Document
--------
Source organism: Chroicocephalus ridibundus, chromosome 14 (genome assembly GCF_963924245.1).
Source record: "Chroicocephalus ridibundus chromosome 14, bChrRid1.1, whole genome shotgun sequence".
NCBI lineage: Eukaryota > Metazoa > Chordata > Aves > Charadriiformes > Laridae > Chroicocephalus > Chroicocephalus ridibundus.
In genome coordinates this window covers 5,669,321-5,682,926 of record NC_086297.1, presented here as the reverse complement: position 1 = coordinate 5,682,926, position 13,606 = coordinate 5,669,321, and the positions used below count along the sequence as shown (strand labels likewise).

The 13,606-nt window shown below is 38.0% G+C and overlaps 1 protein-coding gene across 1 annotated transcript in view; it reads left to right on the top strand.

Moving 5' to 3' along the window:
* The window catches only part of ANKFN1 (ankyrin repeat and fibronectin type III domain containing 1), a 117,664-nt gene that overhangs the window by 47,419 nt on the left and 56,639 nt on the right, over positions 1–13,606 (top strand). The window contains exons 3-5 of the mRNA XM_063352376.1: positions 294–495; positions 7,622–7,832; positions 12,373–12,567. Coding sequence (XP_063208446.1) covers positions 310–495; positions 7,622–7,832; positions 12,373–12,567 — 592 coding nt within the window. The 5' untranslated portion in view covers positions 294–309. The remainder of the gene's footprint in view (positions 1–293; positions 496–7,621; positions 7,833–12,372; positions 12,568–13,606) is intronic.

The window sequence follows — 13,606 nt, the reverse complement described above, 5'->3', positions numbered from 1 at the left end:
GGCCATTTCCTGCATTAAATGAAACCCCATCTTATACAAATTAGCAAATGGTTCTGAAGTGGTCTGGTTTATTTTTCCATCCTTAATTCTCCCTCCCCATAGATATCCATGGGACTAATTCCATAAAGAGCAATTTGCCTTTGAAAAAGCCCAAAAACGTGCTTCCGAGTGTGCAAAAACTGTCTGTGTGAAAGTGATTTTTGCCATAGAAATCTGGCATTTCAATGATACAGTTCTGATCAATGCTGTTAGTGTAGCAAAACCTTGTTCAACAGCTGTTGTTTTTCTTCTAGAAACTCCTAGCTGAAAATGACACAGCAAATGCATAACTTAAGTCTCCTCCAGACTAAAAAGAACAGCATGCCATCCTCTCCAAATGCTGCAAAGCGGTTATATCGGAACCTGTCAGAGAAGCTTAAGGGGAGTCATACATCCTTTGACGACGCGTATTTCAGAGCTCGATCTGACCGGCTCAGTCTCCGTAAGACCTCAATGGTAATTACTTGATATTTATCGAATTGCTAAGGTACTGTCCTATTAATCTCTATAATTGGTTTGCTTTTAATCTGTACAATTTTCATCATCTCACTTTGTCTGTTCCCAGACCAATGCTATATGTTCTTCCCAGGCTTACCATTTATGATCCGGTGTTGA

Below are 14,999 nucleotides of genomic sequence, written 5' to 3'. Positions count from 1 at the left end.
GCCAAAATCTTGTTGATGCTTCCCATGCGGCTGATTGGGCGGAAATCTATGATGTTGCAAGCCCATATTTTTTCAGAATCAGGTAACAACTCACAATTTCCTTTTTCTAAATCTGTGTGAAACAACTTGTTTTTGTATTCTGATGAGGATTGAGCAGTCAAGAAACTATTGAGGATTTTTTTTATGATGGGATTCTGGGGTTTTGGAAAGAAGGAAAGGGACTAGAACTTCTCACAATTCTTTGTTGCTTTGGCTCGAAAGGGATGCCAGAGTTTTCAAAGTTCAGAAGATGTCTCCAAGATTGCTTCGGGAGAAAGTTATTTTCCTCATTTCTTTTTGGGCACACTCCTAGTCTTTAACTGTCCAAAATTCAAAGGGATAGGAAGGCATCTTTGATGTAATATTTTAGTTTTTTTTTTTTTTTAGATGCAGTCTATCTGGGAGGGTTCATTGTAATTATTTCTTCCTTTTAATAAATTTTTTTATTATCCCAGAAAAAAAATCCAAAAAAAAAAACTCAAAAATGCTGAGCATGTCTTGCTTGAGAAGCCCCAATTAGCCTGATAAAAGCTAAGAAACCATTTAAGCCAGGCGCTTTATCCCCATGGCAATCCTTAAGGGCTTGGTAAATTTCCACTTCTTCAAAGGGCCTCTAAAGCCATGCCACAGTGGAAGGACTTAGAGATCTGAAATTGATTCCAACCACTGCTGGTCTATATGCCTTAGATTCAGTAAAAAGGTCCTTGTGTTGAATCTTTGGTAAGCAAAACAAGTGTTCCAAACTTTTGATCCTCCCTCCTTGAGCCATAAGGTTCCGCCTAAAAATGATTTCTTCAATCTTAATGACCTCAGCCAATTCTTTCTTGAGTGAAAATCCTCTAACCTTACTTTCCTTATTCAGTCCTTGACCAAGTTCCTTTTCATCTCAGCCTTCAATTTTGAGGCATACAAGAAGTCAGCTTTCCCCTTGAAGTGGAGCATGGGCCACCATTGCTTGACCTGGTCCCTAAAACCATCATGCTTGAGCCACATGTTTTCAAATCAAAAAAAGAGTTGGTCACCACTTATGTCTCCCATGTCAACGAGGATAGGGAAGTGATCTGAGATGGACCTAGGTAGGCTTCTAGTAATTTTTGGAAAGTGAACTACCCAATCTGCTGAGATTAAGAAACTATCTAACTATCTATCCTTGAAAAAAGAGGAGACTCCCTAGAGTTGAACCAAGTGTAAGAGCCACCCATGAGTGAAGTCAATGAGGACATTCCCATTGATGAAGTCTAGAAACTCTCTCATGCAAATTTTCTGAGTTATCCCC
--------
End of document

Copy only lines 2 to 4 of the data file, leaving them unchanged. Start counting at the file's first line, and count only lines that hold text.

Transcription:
Source record: "Chroicocephalus ridibundus chromosome 14, bChrRid1.1, whole genome shotgun sequence".
NCBI lineage: Eukaryota > Metazoa > Chordata > Aves > Charadriiformes > Laridae > Chroicocephalus > Chroicocephalus ridibundus.
In genome coordinates this window covers 5,669,321-5,682,926 of record NC_086297.1, presented here as the reverse complement: position 1 = coordinate 5,682,926, position 13,606 = coordinate 5,669,321, and the positions used below count along the sequence as shown (strand labels likewise).